The Worlds is also a social occasion and I would like to thank all of those from all over the world who were kind enough to offer their gratitude and compliments to Piping Press for the quality piping and pipe band journalism we supply free of charge.
So that’s the good guy stuff out of the way……….
I am sure there were many like me who felt for the eight Grade 1 bands who were excluded from the Saturday after failing to qualify on the Friday, the overseas bands in particular. Something must now be done to accommodate them on the main day. Personally I would favour a ‘best of the rest contest’, a Grade 1b, using retired judges. There must be a suitable patch of grass on Glasgow Green for an extra ring. Piping Press will help organise a trophy if needs be. We cannot have bands travelling thousands of miles to Glasgow and not have them involved on the Saturday. Auckland & District, a good band, travelled 12,000 miles from New Zealand, spent thousands of dollars and yet come 4.30pm on Friday Aug 11th it was all over for them.
To the Grade 1 arena now. With this March, Strathspey and Reel contest I believe we hit a new low in the discipline. The standard was poor with only the prizewinners producing anything like the music we should be entitled to expect at the Worlds. The half empty stands told their own story. The public can’t be bothered with the MSR. There are too many runs of the same tunes and too many bands are playing safe.
The MSR is the most stringent test of playing yet I believe it has now become a rather dull hors d’oeuvre to the medley main course. Talking to SFU’s lead drummer Reid Maxwell, he suggested bands be required to submit one four-parted and one six-parted set. Reid’s logic is sound. There are very few six-parted MSRs but stacks of four-parters. Instantly we would have more variety.
Bands today have super sound, massive corps. Give that to the bands of the 60s, 70s and 80s and they would show how it should be done. Urgent action is needed. Let’s have MSR Preference in the event of any tie. That might sharpen things up a bit and give us something better to listen to. Now the weather didn’t help. It was cold and damp and some bands got the worst of the rain. But that shouldn’t be put forward as an excuse for the underlying musical malaise that stalks the MSR arena.
Like the two piping judges I had Field Marshal in pole position with Inveraray close by. Shotts were first on with a high pitch but strong drones. Well fingered but sluggish playing. Inveraray had a much better sound but again were on the cautious side of safe. I wrote in my book ‘can be beat’.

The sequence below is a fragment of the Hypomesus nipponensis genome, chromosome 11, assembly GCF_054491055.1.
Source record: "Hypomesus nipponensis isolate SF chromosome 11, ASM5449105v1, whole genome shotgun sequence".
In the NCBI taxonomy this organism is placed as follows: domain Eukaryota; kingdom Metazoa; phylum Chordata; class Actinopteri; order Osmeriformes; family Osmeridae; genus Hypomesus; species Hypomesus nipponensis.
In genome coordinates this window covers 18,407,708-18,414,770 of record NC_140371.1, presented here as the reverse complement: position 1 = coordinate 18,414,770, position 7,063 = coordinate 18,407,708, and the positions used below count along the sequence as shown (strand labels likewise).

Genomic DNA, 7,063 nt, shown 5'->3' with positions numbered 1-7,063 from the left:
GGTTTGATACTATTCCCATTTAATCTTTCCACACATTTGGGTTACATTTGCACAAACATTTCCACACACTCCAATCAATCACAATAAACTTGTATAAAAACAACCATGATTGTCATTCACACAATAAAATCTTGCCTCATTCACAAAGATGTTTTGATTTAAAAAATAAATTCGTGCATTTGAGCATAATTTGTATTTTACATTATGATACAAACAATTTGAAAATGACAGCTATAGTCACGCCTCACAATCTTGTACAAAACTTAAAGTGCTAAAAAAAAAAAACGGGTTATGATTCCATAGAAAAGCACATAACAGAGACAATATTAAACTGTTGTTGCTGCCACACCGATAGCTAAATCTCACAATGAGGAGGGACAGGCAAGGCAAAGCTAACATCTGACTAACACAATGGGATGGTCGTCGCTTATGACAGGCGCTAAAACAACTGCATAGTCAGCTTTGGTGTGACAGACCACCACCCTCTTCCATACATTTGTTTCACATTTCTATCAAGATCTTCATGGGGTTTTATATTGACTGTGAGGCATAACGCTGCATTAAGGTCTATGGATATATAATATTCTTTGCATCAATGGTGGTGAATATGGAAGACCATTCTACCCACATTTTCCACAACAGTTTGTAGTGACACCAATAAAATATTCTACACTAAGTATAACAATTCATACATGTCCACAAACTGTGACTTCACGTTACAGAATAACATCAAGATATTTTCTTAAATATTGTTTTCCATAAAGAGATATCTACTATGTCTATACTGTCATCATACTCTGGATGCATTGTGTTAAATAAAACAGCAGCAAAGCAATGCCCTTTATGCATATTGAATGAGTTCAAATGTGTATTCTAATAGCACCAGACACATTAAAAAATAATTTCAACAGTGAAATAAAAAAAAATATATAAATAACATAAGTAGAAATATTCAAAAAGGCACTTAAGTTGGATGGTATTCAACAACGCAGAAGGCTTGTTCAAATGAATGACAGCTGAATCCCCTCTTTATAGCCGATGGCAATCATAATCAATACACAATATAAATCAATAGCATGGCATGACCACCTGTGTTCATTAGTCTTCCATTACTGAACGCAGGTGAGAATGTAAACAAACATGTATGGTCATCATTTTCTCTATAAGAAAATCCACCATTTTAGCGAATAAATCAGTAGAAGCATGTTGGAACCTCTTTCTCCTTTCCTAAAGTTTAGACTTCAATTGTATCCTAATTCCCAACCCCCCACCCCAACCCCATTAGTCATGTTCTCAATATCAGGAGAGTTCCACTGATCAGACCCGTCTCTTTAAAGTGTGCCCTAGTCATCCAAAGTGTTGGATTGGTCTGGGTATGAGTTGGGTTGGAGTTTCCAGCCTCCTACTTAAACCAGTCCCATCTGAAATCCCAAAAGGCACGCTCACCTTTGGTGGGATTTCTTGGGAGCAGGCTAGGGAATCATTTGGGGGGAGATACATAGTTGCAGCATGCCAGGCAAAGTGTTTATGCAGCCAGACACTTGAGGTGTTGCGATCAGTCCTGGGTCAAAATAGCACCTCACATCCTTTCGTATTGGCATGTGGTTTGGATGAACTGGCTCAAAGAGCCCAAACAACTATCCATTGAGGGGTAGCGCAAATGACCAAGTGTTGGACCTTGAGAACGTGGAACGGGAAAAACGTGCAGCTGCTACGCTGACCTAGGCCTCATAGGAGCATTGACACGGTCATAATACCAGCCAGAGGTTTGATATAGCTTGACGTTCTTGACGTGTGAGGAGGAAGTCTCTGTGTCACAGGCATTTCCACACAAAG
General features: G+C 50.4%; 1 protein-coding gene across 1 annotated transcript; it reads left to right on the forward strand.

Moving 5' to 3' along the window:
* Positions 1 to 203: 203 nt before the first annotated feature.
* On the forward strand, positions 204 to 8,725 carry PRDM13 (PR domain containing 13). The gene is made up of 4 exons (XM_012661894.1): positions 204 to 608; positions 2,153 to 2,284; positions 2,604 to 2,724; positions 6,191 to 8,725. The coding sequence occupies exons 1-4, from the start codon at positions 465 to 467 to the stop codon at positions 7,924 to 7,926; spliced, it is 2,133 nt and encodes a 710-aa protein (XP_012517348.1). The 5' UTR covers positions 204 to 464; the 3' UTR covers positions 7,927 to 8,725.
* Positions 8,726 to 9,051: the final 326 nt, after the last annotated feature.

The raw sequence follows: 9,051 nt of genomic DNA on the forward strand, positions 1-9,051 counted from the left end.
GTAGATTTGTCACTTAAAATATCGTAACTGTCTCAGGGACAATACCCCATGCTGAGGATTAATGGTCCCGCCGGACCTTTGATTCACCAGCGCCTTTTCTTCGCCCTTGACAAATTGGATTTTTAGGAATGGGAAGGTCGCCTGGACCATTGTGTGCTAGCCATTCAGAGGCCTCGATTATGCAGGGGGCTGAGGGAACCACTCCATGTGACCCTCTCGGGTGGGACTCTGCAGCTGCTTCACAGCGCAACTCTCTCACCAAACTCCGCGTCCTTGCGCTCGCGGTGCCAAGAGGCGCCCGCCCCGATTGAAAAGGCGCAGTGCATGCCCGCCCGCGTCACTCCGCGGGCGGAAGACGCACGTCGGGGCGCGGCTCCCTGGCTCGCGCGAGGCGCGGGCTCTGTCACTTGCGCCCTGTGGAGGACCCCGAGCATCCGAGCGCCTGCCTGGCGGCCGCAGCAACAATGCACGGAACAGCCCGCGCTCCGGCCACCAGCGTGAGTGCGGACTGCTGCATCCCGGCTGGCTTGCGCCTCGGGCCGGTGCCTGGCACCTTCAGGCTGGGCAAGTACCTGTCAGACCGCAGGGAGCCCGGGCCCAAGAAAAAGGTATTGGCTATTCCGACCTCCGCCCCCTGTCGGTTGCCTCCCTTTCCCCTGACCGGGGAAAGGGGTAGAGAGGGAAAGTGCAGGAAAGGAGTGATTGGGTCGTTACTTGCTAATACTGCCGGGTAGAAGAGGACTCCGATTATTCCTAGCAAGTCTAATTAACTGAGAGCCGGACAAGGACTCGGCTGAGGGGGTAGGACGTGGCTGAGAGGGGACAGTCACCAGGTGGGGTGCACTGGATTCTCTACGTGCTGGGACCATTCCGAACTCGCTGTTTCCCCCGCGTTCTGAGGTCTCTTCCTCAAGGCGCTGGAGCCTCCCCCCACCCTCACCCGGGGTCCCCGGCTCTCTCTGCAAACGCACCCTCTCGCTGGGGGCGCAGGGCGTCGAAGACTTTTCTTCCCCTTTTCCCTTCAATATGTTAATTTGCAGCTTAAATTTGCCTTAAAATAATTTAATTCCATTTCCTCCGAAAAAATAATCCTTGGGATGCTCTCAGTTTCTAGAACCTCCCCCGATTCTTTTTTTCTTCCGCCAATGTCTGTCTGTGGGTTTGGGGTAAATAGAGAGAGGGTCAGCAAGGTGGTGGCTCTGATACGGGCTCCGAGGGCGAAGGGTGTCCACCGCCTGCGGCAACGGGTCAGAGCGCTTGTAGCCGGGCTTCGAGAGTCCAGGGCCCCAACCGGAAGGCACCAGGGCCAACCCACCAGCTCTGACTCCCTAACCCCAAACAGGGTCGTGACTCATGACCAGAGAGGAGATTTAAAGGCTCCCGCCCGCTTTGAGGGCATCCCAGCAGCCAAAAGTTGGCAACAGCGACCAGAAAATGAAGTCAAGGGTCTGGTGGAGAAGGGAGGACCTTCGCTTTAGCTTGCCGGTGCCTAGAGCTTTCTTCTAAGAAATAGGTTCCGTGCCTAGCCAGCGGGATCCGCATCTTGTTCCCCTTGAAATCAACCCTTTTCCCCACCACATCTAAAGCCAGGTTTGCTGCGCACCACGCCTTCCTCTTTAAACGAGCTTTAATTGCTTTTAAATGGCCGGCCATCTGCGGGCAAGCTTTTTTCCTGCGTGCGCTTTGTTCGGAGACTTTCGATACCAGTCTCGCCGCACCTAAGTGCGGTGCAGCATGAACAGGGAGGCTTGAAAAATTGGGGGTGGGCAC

I was delighted Glasgow Police made the final but on the day had a weak sound, pipes just not good enough. Fife Police were the poorest I’ve heard them all season. They came alive a little in the strathspey with very good bottom hand work. The reel was slow with drums and pipes fighting each other.
Dowco had the brightest tempo to their march so far but sacrificed precision in technique. Good on them for playing closer to the edge than many. They need to smooth out the runs in Caledonian Society of London. Playing ragged by the end; ditto the tone.
PSNI had good lift in Balmoral Highlanders (joy o’ joys!) but thereafter things became a struggle, cohesion lacking. High A suspect? SLoT gave us the first correct tempo for the march (Balmoral Highlanders) but I wasn’t sure about their sound. In the stands you can get all sorts of noises bleeding in from other arenas. Overall a good attempt. The Vale next and nice drones and a good tempo at the start; fingering suspect in strathspey and overdone broken time from bass failing to provide required pulse.
Good breaks from Boghall but the strathspey lacked lift and the tone was thin. Superb bottom hand work from Field Marshal in their strathspey. Lovely drones and fingering throughout. Could have been on edge more however. SFU were another of the few bands who set a correct tempo for the march. I thought bass and tenor a bit overpowering at times. Tone suffered when they got the worst of the weather but I wrote in my book ‘this band is back’.
Scottish Power had a fine sound and precise execution but should have gone for it more. They could have won it had they done so.
In summary, a poor contest not helped by the weather. My final notebook entry? ‘The art of MSR playing is dead.’